Do you know how to choose shellfish when buying them? Let’s take a look at the subject. Choosing shellfish is really important, especially since they could cause serious illness if they are not fresh. Therefore, make sure that you buy them from a reputable source.
- Mussels and Clams: When buying live mussels or clams, choose those with tightly closed shells. Avoid any that do not close when tapped, and those with broken shells, as they may be dead and could cause food poisoning if eaten.
- Mussels: When buying mussels, avoid those covered with sand, as it will be difficult to remove large amounts of sand.
- Scallops: Buy scallops that are a creamy ivory color. If the coral is attached, it should be bright orange. If they are too white, they may have been soaked in water to increase their weight.
- Lobster: When buying a lobster, choose one that weighs between 1 and 2 lbs (0.5 and 1 kg). Small lobsters may have too little flesh inside, while very large ones can be coarse, chewy, and dry.
Choosing Shellfish: Buying Crab
Choosing Crab: If you like the white meat from the claws, buy a male crab. For the rich pink coral from inside the body shell, choose a female.
Checking the weight: When buying a cooked whole crab, hold it firmly by the claws and shake it gently. The crab should feel heavy for its size. If it feels light or rattles, it is of poor quality and has water inside.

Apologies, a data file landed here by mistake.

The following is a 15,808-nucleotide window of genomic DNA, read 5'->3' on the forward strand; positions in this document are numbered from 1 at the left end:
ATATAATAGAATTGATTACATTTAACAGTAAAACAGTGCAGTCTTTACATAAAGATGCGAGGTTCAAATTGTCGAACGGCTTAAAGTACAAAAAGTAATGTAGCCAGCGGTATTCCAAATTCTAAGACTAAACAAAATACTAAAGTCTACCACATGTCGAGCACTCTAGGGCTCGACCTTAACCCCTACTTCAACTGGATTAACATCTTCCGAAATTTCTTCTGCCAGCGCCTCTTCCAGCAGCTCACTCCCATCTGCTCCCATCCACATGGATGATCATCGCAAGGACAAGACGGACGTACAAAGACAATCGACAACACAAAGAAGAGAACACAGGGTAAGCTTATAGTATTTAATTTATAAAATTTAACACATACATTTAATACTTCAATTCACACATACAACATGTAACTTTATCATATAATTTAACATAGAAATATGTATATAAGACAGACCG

Refrigerating Prawns: Before storing fresh, raw shrimp in the refrigerator, rinse them in cold water and drain well. Use them within two days.
Cleaning Mussels: To clean mussels or clams, place them in cold water with a handful of raw oatmeal or cornmeal. Let them stand for two hours. Mussels and clams will expel dirt as they feed.
Preventing Loss of Juices
Storing Oysters: Store live oysters curved side down to prevent the loss of juices. Arrange them in an open tray, cover them with a damp cloth, and store them in the bottom of the refrigerator. Use them as quickly as possible, within 24 hours of purchase.
Storing Live Shellfish
Keeping Crayfish Alive: If you buy live crayfish, lobsters, or crabs, keep them alive until you are ready to cook them. Place the crayfish in a large and deep bowl in the sink and keep the cold-water tap running continuously into it.
Octopus & Squid
- Checking the Weight: Avoid buying octopus that weighs more than 2 lbs (1 kg) since it is likely to be tough.
- Choosing for freshness: Choose octopus or squid with good color, a slippery appearance, and a fresh, salty smell. Avoid any with broken outer skins or those lying in puddles of ink.
- Saving the ink: If you can, buy squid that has not already been cleaned and still has its ink sac, and clean it at home. Use the ink to add flavor and color to a sauce.
- Cleaning: Clean octopus or squid before storing them. Put in the refrigerator in a bowl covered with plastic wrap.
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